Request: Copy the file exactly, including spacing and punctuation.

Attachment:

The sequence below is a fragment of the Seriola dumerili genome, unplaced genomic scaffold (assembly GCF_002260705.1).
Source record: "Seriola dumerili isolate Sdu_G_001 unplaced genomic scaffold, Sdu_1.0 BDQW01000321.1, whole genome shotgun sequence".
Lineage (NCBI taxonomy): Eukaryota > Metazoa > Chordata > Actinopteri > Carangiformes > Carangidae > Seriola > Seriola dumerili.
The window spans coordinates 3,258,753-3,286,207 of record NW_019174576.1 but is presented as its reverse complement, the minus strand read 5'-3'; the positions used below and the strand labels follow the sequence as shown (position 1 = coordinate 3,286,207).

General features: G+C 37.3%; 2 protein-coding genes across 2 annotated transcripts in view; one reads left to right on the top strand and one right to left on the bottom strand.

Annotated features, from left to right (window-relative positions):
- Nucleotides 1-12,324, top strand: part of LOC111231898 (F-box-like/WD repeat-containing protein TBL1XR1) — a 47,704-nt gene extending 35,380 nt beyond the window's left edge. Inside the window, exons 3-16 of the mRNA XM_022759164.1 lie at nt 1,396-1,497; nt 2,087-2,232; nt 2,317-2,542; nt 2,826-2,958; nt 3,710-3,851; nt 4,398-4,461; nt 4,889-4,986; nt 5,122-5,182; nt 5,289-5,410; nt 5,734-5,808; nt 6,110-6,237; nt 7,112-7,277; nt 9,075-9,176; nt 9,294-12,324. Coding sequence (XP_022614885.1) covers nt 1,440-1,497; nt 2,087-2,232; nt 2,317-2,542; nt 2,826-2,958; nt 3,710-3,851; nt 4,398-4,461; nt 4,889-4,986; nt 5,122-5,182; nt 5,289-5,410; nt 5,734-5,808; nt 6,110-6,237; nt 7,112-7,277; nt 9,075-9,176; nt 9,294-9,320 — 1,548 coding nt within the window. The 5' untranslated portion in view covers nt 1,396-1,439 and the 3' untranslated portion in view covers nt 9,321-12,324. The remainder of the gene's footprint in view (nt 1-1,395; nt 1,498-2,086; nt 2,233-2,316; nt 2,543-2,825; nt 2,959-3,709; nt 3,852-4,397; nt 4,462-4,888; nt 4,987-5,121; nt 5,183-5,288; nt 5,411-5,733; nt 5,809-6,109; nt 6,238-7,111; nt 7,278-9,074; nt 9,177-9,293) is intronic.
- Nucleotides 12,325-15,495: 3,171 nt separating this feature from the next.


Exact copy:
The sequence below is a fragment of the Seriola dumerili genome, unplaced genomic scaffold (assembly GCF_002260705.1).
Source record: "Seriola dumerili isolate Sdu_G_001 unplaced genomic scaffold, Sdu_1.0 BDQW01000321.1, whole genome shotgun sequence".
Lineage (NCBI taxonomy): Eukaryota > Metazoa > Chordata > Actinopteri > Carangiformes > Carangidae > Seriola > Seriola dumerili.
The window spans coordinates 3,258,753-3,286,207 of record NW_019174576.1 but is presented as its reverse complement, the minus strand read 5'-3'; the positions used below and the strand labels follow the sequence as shown (position 1 = coordinate 3,286,207).

General features: G+C 37.3%; 2 protein-coding genes across 2 annotated transcripts in view; one reads left to right on the top strand and one right to left on the bottom strand.

Annotated features, from left to right (window-relative positions):
- Nucleotides 1-12,324, top strand: part of LOC111231898 (F-box-like/WD repeat-containing protein TBL1XR1) — a 47,704-nt gene extending 35,380 nt beyond the window's left edge. Inside the window, exons 3-16 of the mRNA XM_022759164.1 lie at nt 1,396-1,497; nt 2,087-2,232; nt 2,317-2,542; nt 2,826-2,958; nt 3,710-3,851; nt 4,398-4,461; nt 4,889-4,986; nt 5,122-5,182; nt 5,289-5,410; nt 5,734-5,808; nt 6,110-6,237; nt 7,112-7,277; nt 9,075-9,176; nt 9,294-12,324. Coding sequence (XP_022614885.1) covers nt 1,440-1,497; nt 2,087-2,232; nt 2,317-2,542; nt 2,826-2,958; nt 3,710-3,851; nt 4,398-4,461; nt 4,889-4,986; nt 5,122-5,182; nt 5,289-5,410; nt 5,734-5,808; nt 6,110-6,237; nt 7,112-7,277; nt 9,075-9,176; nt 9,294-9,320 — 1,548 coding nt within the window. The 5' untranslated portion in view covers nt 1,396-1,439 and the 3' untranslated portion in view covers nt 9,321-12,324. The remainder of the gene's footprint in view (nt 1-1,395; nt 1,498-2,086; nt 2,233-2,316; nt 2,543-2,825; nt 2,959-3,709; nt 3,852-4,397; nt 4,462-4,888; nt 4,987-5,121; nt 5,183-5,288; nt 5,411-5,733; nt 5,809-6,109; nt 6,238-7,111; nt 7,278-9,074; nt 9,177-9,293) is intronic.
- Nucleotides 12,325-15,495: 3,171 nt separating this feature from the next.